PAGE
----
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AWS termination protection acts as resource safety belt

In the push to get applications to production quickly, mistakes can happen. But you can avoid potentially disastrous AWS resource deletion through these features and strategies.

In the cloud, you can provision infrastructure in mere minutes. While this enables faster product delivery times,...

you can lose resources as quickly as you spin them up. And if you lose critical resources, such as sensitive data or compute for production workloads, it can dramatically hurt your business.

For those reasons, it's important to apply AWS termination protection methods to prevent deletion of crucial resources. Let's start with Amazon EC2 instances, which are one of the most common types of resources you might spin up -- in fact, your environment likely runs quite a few of them.

To protect your EC2 instances from accidental deletion, enable AWS termination protection through AWS Management Console or via the DisableApiTermination attribute in the AWS Command Line Interface. However, this won't prevent someone else from stopping the instance. So, you should also ensure that the instance shutdown behavior is set to stop instead of terminate.

Cover your compute

Amazon EC2 instances are often part of AWS Auto Scaling groups, which can serve as an additional layer of defense against accidental termination. Auto Scaling groups include termination policies that help control which instances will terminate when resources scale in. While the default policy only ensures that your instances span availability zones evenly to provide high availability, you can choose from other policies to better fit your needs.

For example, the OldestInstance policy will help you upgrade instances to a newer type, while OldestLaunchConfiguration helps you update the entire group to a newer launch configuration. Another policy, NewestInstance, lets you test only the new configuration without keeping the instances.

You can enable AWS termination protection for the entire Auto Scaling group or for individual instances. But this only prevents instances from termination when scaling in. Manual termination or termination due to a failed health check can subvert this protection.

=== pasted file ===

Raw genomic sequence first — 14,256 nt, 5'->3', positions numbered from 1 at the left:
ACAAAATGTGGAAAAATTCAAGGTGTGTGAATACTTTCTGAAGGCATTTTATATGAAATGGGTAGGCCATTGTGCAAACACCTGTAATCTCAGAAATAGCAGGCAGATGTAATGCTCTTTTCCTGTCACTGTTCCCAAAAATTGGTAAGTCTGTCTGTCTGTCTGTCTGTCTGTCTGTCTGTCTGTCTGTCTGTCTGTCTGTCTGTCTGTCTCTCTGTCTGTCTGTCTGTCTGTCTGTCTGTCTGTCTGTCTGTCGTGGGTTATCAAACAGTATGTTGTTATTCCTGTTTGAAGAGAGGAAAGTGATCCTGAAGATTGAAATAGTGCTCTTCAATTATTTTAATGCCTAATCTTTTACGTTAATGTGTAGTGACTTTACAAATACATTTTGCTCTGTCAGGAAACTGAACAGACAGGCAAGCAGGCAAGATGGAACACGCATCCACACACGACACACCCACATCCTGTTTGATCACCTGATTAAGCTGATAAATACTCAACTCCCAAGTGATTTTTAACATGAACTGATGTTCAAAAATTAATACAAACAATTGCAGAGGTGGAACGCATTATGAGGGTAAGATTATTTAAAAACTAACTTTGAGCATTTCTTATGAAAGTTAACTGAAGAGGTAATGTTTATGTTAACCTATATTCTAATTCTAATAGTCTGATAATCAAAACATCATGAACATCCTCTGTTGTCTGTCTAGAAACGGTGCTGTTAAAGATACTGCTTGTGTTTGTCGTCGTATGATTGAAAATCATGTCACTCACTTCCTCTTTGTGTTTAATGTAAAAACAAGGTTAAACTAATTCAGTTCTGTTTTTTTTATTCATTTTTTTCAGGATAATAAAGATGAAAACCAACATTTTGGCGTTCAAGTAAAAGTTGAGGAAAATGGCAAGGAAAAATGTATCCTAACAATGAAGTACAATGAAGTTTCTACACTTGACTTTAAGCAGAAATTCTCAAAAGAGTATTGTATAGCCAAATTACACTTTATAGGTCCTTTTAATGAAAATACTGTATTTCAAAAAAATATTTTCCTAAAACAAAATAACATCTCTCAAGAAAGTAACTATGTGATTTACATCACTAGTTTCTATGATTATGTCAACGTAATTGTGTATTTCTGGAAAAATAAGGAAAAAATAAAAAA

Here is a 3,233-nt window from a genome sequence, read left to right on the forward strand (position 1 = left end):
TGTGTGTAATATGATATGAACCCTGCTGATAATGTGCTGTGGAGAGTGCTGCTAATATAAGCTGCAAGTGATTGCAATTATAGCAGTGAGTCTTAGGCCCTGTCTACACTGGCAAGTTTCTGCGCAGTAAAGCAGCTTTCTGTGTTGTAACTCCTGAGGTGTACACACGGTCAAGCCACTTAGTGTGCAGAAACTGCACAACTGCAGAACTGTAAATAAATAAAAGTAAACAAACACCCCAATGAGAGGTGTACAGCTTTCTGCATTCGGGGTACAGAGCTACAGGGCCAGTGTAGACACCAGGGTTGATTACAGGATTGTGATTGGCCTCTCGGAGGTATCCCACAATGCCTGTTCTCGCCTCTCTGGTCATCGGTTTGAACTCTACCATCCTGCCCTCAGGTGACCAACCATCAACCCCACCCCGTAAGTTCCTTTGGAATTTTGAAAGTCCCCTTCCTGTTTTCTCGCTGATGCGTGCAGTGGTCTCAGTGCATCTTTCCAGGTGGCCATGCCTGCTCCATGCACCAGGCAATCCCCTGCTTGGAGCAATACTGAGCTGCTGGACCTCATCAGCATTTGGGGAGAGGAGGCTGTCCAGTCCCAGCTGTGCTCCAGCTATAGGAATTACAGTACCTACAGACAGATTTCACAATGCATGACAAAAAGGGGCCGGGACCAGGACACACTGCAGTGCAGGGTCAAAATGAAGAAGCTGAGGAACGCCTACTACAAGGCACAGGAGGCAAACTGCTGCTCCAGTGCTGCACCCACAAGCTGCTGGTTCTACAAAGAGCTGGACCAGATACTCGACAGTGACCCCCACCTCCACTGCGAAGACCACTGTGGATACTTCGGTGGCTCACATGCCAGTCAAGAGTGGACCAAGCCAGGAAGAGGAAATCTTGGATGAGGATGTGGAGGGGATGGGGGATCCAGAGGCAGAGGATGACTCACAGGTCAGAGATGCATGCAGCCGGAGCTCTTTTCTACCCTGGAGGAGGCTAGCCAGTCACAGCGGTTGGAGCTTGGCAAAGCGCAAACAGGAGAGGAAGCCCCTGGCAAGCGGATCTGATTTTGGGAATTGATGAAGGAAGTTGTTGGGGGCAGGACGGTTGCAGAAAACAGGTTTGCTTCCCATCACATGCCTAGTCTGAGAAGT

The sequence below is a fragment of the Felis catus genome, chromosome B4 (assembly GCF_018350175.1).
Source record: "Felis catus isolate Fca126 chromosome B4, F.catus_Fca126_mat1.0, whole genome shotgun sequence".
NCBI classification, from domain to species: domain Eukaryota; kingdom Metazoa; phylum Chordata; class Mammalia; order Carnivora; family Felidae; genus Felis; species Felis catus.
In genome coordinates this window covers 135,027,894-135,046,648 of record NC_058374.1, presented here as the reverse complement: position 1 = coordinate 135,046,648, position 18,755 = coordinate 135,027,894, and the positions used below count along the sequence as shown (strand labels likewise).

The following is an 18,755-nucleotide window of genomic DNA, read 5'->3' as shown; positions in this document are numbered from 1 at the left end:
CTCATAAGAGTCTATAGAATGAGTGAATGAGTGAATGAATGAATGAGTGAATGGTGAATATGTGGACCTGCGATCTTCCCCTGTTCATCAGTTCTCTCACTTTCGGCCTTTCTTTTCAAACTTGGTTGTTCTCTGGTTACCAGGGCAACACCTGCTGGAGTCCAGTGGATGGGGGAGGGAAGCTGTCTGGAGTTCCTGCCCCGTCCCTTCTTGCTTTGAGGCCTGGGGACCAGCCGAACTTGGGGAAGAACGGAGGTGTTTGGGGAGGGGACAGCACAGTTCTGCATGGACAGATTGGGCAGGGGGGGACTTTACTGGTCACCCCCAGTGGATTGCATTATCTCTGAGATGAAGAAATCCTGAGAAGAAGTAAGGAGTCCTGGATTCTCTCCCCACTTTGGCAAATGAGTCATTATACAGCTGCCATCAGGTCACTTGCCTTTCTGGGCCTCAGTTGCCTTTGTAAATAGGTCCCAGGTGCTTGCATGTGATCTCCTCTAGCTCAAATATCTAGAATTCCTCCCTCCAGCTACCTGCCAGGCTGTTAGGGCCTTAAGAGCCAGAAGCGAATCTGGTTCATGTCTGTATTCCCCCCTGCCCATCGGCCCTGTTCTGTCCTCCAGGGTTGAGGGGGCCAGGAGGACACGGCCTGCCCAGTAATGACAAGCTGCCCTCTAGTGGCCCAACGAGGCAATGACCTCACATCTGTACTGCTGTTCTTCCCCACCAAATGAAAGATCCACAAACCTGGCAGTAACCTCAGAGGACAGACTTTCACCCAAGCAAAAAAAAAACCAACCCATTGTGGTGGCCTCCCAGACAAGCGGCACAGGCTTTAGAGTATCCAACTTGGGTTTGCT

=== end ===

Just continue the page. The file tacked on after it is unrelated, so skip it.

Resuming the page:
A valuable tool in the AWS arsenal, CloudFormation, enables you to automate, provision and update infrastructure resources on demand. If you spin up Amazon EC2 instances as part of the AWS CloudFormation template, you can implement stack protection to insulate those instances from deletion if someone tries to remove the entire stack. But this doesn't protect them from being deleted as individual resources.

Defend your data resources

It's important to safeguard data, as it's one of the most critical components in your cloud environment. Make sure to protect Amazon Elastic Block Store (EBS) volumes from accidental deletion when your instance terminates. To do this, disable the DeleteOnTermination attribute, which preserves your EBS volumes upon instance deletion. By default, this attribute is set to true on all root volumes, but you will need to disable it for additional volumes.

AWS termination protection is not available for all services. Amazon Relational Database Service (RDS), for example, doesn't provide it. This means that, when you delete your Amazon RDS instance, you will also lose the automated snapshots. To protect your database, take manual snapshots that will preserve whether your database terminates accidentally or intentionally.

Protect with permissions

The AWS shared responsibility model clearly states that organizations are responsible for user permissions, which includes resource protection. Luckily, permissions might be the simplest way to protect AWS resources from deletion.

Make sure to put the proper policies in place and update them as needed. For example, developers or project managers should not be able to terminate infrastructure, which means that they shouldn't have permissions to do so in the first place. Even better, attach a strict deny policy for such actions to any user or group outside of the operations team.

This was last published in June 2018

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